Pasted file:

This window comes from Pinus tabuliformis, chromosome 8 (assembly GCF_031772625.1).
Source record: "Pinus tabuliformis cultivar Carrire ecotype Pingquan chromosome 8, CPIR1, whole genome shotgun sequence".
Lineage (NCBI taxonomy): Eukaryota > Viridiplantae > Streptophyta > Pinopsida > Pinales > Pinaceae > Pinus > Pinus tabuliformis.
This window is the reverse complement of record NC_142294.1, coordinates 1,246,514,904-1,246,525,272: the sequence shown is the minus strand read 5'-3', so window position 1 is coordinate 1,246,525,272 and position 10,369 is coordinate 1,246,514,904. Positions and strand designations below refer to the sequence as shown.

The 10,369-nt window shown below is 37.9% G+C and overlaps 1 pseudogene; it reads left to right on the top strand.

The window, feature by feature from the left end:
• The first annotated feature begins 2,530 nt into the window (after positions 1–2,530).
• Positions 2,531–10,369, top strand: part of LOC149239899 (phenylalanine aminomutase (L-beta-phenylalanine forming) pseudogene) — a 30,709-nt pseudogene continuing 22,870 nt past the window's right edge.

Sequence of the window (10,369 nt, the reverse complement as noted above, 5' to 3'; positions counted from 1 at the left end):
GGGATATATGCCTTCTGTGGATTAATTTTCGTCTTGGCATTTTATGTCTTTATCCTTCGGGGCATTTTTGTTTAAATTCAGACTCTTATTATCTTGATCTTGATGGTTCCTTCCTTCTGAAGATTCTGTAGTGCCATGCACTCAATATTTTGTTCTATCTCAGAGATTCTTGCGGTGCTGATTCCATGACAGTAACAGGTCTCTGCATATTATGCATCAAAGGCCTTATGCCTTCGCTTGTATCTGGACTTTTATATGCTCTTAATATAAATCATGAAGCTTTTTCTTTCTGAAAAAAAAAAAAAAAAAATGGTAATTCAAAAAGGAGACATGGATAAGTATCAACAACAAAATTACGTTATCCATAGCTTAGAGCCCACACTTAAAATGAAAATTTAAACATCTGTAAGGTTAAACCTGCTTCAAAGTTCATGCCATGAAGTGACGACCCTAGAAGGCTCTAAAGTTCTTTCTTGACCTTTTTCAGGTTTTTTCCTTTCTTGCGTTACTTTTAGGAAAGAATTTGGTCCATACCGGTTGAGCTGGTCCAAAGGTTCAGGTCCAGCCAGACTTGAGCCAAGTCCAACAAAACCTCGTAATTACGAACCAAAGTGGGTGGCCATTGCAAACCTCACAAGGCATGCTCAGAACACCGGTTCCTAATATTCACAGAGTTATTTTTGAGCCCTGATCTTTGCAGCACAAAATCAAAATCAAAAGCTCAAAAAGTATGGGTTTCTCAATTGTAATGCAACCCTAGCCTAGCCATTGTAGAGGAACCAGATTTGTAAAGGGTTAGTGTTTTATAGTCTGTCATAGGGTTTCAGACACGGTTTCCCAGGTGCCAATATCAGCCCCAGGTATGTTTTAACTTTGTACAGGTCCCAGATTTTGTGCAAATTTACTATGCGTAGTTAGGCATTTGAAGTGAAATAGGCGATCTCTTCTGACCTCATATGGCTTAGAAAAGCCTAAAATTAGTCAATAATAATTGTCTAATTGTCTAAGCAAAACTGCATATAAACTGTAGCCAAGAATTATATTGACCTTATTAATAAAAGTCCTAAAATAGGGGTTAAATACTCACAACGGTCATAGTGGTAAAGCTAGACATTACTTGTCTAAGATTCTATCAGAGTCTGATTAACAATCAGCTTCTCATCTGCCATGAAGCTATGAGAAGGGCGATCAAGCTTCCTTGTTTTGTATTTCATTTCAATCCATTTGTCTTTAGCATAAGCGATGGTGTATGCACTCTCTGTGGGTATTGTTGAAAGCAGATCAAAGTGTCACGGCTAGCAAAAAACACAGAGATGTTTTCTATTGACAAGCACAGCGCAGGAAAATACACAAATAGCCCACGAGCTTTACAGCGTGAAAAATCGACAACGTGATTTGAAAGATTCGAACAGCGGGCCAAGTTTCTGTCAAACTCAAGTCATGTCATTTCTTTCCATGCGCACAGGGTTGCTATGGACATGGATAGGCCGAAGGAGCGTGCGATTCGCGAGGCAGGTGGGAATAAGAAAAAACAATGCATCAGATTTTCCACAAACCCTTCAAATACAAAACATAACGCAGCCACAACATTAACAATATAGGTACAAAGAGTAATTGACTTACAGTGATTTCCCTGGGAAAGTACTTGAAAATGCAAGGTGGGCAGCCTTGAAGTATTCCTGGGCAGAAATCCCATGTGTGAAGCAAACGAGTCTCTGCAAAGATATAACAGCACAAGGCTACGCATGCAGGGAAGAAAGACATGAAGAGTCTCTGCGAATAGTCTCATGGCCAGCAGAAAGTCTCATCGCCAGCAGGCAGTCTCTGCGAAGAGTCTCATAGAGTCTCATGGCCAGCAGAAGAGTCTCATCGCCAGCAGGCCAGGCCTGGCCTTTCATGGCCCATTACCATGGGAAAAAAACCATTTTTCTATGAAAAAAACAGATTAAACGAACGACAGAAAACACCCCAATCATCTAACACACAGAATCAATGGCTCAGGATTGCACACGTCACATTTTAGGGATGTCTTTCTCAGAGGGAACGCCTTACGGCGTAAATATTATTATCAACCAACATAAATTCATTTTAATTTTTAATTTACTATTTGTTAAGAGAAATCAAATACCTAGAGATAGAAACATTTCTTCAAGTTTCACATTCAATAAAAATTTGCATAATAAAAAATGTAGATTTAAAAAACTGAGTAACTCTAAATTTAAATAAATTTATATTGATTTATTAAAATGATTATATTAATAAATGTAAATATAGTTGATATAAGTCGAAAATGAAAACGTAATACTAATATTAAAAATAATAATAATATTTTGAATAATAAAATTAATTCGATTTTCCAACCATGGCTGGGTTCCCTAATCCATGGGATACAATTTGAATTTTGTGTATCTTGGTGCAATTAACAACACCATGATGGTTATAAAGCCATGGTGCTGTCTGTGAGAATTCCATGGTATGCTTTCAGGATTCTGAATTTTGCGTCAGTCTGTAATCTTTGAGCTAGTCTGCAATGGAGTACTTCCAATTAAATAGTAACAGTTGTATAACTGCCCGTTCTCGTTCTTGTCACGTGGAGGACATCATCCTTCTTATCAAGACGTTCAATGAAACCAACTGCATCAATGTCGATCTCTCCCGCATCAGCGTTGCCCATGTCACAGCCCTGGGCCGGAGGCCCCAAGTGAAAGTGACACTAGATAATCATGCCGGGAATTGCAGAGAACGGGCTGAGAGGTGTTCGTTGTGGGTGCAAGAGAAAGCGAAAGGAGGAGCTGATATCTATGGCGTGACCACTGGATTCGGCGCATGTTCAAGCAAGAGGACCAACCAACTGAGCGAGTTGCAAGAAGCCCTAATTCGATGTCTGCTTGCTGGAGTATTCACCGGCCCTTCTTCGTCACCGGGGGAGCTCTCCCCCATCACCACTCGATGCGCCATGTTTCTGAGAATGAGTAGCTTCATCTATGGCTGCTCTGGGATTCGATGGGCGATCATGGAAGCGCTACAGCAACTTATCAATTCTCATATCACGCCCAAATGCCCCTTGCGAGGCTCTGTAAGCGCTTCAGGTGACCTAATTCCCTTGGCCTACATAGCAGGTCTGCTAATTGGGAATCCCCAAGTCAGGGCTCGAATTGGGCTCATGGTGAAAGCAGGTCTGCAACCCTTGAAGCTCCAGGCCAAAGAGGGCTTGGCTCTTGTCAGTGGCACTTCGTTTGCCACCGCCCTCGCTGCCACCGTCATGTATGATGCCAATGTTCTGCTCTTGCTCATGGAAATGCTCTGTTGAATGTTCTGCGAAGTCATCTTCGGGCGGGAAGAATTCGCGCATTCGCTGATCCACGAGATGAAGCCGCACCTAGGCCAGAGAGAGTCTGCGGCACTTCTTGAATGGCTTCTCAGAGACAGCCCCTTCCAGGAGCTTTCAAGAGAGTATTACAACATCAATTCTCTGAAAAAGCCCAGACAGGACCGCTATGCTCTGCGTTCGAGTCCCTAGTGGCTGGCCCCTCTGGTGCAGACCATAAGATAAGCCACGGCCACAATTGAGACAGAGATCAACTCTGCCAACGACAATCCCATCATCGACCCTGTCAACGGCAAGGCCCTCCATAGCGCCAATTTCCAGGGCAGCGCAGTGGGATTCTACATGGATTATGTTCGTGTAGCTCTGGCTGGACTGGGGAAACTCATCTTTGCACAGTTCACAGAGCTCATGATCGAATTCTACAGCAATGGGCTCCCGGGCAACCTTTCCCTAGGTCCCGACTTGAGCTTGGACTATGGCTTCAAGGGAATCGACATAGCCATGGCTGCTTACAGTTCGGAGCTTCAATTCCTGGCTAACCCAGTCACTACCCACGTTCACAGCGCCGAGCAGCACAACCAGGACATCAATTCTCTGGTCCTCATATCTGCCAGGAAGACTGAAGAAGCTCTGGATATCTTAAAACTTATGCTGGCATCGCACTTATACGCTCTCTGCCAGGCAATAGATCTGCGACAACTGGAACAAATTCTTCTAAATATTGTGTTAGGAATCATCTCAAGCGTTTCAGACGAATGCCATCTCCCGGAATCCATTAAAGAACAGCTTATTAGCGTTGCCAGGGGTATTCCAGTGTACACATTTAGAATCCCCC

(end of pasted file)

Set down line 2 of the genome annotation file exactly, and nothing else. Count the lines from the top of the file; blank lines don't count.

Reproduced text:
Source record: "Pinus tabuliformis cultivar Carrire ecotype Pingquan chromosome 8, CPIR1, whole genome shotgun sequence".